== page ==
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Digital Transformation

What is Enterprise 2.0?

Tom Austin spoke on Enterprise 2.0 and his views on how it will be implemented successfully for both internal and external audiences.

While Web 2.0 brought into the enterprise may work in some circumstances, in it’s current state, it may bomb.  It may really be about bringing the enterprise to Web 2.0.

Where Can Enterprise 2.0 Succeed?

  • The bigger the organization and deeper the hierarchy the harder it is to introduce Web 2.0 concepts.  In other words, large companies have a lot of cliques and power structures that make some change difficult.
  • But the bigger vendors are introducing tools to help manage this.  (e.g. more audit controls etc to help ease the route to implementation
  • Cultural change is hard.  You have to prepare for it.  This is going to be really hard for IT organizations.
  • You can succeed with web 2.0 in a top down company as long as you take into account web 0.0 concepts.   If you don’t introduce traditional concepts, you will fail.

What forces and trnds are giving power to or are threatening the collective?

  • We’ve all been working with collective intelligence for a while.  Think of cave drawings, the printed press, radio, and TV.
  • But the barriers to entry have decreased significantly. I can create a blog in minutes.  Homeless in San Francisco actually are connected and lead social movements.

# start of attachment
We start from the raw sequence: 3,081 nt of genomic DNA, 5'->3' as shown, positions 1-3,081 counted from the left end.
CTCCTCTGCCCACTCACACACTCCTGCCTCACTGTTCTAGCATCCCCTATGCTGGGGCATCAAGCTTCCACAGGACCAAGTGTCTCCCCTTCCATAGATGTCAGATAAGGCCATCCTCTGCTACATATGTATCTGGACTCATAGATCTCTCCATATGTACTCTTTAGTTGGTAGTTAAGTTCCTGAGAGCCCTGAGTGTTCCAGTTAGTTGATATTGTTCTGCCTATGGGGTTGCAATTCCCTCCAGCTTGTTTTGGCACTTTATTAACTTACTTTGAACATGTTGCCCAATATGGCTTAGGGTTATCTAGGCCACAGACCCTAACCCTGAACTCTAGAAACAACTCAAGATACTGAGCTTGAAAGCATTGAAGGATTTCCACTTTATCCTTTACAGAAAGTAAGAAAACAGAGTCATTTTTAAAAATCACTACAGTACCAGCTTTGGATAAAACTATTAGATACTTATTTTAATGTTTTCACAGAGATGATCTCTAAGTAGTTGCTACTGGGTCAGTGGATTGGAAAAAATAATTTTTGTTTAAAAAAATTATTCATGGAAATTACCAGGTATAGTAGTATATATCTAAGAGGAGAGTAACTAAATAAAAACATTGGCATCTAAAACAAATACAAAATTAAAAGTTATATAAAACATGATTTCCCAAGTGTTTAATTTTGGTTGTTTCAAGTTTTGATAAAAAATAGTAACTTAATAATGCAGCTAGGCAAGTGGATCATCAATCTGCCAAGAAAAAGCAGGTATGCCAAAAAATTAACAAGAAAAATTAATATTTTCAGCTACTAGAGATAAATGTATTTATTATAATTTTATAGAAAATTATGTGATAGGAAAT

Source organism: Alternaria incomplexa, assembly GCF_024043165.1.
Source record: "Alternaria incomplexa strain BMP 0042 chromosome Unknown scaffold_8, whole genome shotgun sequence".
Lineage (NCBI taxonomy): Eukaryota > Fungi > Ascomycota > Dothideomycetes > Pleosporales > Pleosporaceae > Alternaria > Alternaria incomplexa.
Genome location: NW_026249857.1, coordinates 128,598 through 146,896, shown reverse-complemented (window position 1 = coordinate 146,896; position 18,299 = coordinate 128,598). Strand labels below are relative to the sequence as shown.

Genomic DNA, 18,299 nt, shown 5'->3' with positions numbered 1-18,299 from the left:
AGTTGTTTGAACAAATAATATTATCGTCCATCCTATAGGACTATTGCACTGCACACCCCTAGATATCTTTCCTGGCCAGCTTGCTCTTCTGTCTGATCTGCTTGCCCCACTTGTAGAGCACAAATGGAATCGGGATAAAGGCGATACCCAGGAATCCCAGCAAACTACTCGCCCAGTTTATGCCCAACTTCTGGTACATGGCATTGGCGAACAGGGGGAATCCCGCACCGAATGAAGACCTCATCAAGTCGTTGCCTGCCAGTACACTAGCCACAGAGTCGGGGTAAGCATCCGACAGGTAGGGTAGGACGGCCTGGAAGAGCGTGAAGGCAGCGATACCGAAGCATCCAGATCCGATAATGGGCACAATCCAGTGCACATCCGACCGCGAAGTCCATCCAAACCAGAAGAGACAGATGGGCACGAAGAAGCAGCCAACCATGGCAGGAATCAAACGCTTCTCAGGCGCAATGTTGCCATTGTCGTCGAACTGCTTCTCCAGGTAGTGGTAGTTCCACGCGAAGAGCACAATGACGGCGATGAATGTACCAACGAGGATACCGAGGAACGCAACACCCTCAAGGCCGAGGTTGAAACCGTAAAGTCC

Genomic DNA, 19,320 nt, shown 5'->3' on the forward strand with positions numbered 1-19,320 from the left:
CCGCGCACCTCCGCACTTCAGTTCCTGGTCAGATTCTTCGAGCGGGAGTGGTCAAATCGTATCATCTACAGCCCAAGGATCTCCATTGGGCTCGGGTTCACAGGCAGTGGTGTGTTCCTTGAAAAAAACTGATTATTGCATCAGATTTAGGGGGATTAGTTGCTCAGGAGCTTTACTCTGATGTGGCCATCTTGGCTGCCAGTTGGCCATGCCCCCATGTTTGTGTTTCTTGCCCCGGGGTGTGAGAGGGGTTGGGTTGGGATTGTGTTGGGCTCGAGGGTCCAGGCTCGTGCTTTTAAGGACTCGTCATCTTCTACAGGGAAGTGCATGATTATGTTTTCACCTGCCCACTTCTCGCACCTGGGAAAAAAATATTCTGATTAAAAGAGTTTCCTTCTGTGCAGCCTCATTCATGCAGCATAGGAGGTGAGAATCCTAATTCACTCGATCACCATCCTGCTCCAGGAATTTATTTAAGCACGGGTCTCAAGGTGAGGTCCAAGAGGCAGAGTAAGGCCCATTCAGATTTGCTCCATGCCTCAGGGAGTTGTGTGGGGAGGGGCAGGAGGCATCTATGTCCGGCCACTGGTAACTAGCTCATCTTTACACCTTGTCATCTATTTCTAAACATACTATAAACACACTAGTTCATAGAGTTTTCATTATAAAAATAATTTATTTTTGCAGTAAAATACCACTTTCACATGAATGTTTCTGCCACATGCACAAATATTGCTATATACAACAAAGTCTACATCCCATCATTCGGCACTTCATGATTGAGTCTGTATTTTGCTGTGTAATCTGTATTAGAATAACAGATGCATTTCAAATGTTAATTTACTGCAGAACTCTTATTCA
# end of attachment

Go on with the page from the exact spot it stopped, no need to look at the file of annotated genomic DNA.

• Connectivity is increasing. North American has hit 74% of the population using the internet
  • Complexity of the networks we use have increased to the point that we cannot control them.  If you have 400,000 employees in your company, you cannot mandate how each of them will connect with each other and how they will work.  You better drop your arrogance at the door because it will cost you.
  • All these changes and new technologies still don’t solve world peace.  You are just getting better at exploiting information.

What is the business impact of the collectives?

  • Your company is interconnected.  Partner and customers are not “them”.  They drive your existence and help you take products to market faster.
  • Concepts like crowd sourcing can help you improve your products
  • Bad experiences with your company can become known.  Go to YouTube and look up United Airlines breaks guitars.
  • You can fail in what you do.  It’s not a guarantee for success. Walmart built “the Hub” targeted at teenagers………….but teenagers needed parents permission to post.  Yeah, that didn’t go over too well.
  • Successful communities provide ownership to the members.  They are relevant. They add value.  You can interact with the community.  focus on people and not technology, trust the community to self-moderate

So in summary, the primary value of enterprise 2.0 is outside the enterprise first and then for your employees second. I can see Tom Austin’s point.  He makes a great case with a lot of examples on how large companies use these approaches externally.   I also see how an internal social network in a formal organization can be fraught with issues.   I do think that there is still potential for the technology internally.

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Michael Porter

Mike Porter leads the Strategic Advisors team for Perficient. He has more than 21 years of experience helping organizations with technology and digital transformation, specifically around solving business problems related to CRM and data.

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